The Gilboa roadside exhibit as it is now.
Clapp's sketch of the exhibit as it was being developed. It was the first time that a display of that sort had ever been created.
Goldring wrote an article about the roadside exhibit in a museum bulletin in 1929. This is the first page of a draft of that article.
Another display of Gilboa stumps now sits outside of the Gilboa History Museum. Recent finds displaying the crowns of the trees are also at the museum, but they will remain covered until a shelter to protect them from sunlight can be built.
The largest fossil at the Gilboa History Museum's display of stumps, shown adjacent, is intentionally upside down, revealing features from the forest floor in the surrounding rock.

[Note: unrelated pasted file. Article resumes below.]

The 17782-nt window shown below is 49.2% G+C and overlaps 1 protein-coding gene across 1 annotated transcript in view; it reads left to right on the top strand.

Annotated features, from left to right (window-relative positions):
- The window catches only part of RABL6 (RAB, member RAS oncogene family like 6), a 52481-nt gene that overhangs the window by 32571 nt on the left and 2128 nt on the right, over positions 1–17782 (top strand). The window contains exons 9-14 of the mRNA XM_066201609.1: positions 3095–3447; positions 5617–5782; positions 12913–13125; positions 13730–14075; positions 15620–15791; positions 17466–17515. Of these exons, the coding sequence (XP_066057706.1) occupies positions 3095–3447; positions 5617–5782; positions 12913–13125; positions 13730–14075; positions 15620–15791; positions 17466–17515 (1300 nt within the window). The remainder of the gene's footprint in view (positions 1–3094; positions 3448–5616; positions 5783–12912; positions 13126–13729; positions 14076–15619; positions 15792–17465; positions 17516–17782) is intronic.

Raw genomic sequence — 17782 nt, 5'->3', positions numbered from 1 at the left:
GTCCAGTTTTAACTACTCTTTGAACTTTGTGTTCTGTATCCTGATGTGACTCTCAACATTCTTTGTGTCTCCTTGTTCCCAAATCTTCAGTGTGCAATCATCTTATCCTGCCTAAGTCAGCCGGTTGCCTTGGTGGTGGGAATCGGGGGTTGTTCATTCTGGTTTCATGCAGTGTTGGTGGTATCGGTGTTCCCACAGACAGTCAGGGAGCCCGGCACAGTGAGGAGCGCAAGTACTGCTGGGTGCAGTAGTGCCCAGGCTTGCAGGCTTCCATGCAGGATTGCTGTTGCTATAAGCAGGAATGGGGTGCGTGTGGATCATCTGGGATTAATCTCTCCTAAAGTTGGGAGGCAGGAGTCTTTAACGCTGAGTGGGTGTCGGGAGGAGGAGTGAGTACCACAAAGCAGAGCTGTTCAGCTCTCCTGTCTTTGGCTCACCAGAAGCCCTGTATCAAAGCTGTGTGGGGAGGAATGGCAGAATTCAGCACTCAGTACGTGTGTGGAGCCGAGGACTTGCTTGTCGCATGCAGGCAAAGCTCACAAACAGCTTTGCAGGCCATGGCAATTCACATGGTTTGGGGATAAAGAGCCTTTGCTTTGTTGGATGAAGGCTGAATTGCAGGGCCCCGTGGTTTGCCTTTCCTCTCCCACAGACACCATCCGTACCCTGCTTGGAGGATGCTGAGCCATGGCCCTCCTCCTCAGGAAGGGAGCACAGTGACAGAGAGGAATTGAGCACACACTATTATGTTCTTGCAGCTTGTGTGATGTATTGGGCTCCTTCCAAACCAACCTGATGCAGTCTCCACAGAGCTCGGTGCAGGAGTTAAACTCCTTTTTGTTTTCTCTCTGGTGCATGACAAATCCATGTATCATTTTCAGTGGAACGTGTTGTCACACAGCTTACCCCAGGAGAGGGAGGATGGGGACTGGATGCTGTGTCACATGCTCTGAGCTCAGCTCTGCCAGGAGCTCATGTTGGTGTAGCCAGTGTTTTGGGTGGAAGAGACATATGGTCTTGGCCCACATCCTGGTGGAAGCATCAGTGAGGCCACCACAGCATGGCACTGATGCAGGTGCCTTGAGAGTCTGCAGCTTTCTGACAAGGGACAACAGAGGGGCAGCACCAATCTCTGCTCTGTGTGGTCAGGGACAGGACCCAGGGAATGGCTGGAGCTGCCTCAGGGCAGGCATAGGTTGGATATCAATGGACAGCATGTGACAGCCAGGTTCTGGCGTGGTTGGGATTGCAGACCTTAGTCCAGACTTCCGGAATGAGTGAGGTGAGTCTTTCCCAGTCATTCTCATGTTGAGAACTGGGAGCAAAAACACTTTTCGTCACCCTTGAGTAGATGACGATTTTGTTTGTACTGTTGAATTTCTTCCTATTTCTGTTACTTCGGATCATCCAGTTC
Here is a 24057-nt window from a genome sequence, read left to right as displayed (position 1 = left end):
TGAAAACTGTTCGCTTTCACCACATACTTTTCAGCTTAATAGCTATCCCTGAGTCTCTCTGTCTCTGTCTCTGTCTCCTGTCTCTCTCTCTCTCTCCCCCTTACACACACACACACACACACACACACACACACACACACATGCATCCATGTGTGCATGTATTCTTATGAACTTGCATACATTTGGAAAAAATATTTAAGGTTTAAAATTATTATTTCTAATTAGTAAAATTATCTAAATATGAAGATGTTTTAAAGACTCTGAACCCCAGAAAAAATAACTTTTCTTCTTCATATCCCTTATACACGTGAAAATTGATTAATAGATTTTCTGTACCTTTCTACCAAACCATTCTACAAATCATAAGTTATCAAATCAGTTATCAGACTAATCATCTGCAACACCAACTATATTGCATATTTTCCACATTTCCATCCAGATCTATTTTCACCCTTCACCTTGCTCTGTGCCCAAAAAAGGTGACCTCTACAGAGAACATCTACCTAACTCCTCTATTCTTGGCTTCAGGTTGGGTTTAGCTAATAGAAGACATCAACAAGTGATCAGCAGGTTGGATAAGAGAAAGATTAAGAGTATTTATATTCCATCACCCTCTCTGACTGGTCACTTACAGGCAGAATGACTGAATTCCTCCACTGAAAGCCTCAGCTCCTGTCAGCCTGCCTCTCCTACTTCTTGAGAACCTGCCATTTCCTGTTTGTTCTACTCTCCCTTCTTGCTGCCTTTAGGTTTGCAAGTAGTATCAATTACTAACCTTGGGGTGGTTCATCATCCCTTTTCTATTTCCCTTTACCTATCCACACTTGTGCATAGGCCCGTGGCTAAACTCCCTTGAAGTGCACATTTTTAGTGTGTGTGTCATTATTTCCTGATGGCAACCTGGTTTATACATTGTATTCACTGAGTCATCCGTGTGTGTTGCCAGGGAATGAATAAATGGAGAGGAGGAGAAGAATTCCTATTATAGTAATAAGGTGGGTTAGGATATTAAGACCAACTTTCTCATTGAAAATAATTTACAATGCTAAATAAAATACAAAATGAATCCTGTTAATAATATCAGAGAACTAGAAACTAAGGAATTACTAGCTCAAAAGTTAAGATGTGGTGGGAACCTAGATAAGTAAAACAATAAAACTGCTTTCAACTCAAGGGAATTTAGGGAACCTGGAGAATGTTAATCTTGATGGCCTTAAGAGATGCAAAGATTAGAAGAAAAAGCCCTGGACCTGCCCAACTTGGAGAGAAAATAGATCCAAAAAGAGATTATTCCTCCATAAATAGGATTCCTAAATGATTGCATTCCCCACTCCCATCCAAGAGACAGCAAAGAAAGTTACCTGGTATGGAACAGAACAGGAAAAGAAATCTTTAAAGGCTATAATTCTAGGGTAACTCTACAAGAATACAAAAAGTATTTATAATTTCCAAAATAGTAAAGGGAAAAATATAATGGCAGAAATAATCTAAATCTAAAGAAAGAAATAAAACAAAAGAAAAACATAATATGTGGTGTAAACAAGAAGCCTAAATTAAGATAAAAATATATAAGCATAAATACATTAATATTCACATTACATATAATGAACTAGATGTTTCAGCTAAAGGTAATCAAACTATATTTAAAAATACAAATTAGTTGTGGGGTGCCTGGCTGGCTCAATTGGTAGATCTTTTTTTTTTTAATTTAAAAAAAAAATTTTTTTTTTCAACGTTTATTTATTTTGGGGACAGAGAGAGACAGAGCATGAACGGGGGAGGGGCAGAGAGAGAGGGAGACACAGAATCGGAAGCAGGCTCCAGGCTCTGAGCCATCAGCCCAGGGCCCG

Not long after the exhibit at the State Museum opened, Goldring started exploring ways to do something with the fossils still in Gilboa.
Goldring worked with the contractors who had helped the museum before and another engineer named Syndey K. Clapp to design something suitable. The result was a simple display of stumps in front of a bulletin board containing interpretive materials written by Goldring. The exhibit still remains and was renovated in 2001 to renew the site and incorporate new data.
To see more about how interpretations of the Gilboa forest have changed in recent years, continue onto the next page.